Summer And Sustainability With Chef Radhika Khandelwal

From local ingredients to zero-waste techniques and her eternal love for pumpkins, there’s a lot to unpack.

Tanvi Jain

Chef Radhika Khandelwal, owner of Delhi based restaurants -- Fig & Maple and Ivy & Bean -- by Radish Hospitality Pvt Ltd umbrella has always championed the cause of sustainable ingredients and zero-waste cooking.

It was at the Chef's Manifesto -- a community of 130 chefs from 38 countries established by the United Nation's SDG2 Advocacy Hub -- where Khandelwal first advocated zero-waste food techniques and went on to  lead Delhi's first ever zero-waste campaign in the F&B industry in 2019.

From Melbourne to Delhi

For Chef Radhika, it all started when she moved to Melbourne in her teens to pursue a hair-dressing course, but ended up working part-time in a kitchen to support her education. She soon realised that cooking was  her calling and not hairstyling. On moving back to India she founded her first ever restaurant in Delhi called Ivy & Bean in 2013, and later Fig & Maple in 2016.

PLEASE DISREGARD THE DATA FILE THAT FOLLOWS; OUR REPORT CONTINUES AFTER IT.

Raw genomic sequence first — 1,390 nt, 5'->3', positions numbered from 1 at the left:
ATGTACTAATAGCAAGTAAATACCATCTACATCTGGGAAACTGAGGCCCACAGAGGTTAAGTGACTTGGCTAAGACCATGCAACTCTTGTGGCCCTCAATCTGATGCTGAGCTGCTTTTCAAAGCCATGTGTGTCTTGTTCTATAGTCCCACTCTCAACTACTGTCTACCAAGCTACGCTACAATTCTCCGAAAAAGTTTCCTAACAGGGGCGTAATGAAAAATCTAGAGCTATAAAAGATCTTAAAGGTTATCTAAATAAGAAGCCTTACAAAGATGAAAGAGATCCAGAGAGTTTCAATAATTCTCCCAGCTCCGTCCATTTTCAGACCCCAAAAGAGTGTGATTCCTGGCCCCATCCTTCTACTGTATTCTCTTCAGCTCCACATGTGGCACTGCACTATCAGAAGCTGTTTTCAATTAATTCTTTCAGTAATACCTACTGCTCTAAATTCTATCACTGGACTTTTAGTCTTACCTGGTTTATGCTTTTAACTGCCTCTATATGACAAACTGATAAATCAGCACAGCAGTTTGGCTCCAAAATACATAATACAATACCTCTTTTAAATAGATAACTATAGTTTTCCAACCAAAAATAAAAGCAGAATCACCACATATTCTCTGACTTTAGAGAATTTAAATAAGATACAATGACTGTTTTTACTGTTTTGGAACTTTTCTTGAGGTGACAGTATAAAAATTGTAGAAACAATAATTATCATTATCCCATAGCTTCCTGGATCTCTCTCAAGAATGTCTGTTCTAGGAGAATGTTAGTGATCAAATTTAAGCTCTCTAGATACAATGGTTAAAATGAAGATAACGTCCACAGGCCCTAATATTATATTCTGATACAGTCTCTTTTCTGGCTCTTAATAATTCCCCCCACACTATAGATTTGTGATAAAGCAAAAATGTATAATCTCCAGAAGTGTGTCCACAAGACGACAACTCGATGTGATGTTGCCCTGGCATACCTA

"Ivy & Bean was my first restaurant in Delhi but it was the hunger to work with local and seasonal produce and the desire to spread my creative wings that led to the opening of Fig & Maple."

She credits Melbourne for being the city that gave her the opportunity  to train with renowned chefs and their teams. This prepared her for what was in store for her own experience in hospitality. "From being in a new country and learning about their food, culture and cuisines to returning to the homeland and creating a niche for oneself—it has been an incredible  journey,” she says.

Making local produce shine

Known for using seasonal, sustainable and zero-waste ingredients in her menu -- both at Ivy & Bean  and Fig & Maple -- it was Khandelwal's urge to bring local produce back on the map that led her to compile a sustainable menu for her guests and vouch for this eco-friendly method.

"It started back in 2008 when I was still in Melbourne. My chefs instilled the values of cooking with local, seasonal and fresh ingredients. So, when I opened Fig & Maple, I already knew what it was going to be."